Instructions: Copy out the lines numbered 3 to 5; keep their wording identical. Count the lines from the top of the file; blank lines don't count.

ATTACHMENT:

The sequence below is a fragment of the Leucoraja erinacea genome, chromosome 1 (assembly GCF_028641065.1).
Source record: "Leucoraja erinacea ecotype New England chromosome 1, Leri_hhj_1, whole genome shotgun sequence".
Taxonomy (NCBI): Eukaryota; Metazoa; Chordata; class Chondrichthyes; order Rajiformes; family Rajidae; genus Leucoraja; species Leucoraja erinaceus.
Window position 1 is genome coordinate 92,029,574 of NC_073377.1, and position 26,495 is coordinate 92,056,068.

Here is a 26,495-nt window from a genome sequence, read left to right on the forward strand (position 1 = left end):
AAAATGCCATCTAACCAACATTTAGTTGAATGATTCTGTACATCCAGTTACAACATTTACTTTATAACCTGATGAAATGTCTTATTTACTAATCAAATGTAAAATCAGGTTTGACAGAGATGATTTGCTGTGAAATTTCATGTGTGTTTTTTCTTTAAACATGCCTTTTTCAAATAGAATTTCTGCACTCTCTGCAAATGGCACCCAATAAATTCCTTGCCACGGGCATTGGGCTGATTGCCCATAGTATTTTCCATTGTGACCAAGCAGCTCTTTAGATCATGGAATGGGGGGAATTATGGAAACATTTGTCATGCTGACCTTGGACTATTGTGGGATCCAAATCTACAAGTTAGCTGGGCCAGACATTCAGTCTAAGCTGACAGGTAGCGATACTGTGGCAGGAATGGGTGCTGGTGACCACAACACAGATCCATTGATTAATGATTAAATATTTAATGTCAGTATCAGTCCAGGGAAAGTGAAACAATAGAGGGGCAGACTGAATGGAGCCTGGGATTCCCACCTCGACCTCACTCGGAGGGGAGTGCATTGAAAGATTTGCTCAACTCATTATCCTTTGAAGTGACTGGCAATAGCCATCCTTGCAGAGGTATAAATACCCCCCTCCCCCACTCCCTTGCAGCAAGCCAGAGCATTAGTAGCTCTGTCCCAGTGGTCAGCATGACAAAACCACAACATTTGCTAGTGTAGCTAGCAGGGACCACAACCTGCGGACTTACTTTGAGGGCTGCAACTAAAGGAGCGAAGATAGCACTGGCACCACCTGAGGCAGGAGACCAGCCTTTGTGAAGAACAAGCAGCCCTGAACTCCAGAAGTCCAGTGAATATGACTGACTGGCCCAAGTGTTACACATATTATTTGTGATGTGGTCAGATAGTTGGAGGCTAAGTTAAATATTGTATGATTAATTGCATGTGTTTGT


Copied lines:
Taxonomy (NCBI): Eukaryota; Metazoa; Chordata; class Chondrichthyes; order Rajiformes; family Rajidae; genus Leucoraja; species Leucoraja erinaceus.
Window position 1 is genome coordinate 92,029,574 of NC_073377.1, and position 26,495 is coordinate 92,056,068.

Here is a 26,495-nt window from a genome sequence, read left to right on the forward strand (position 1 = left end):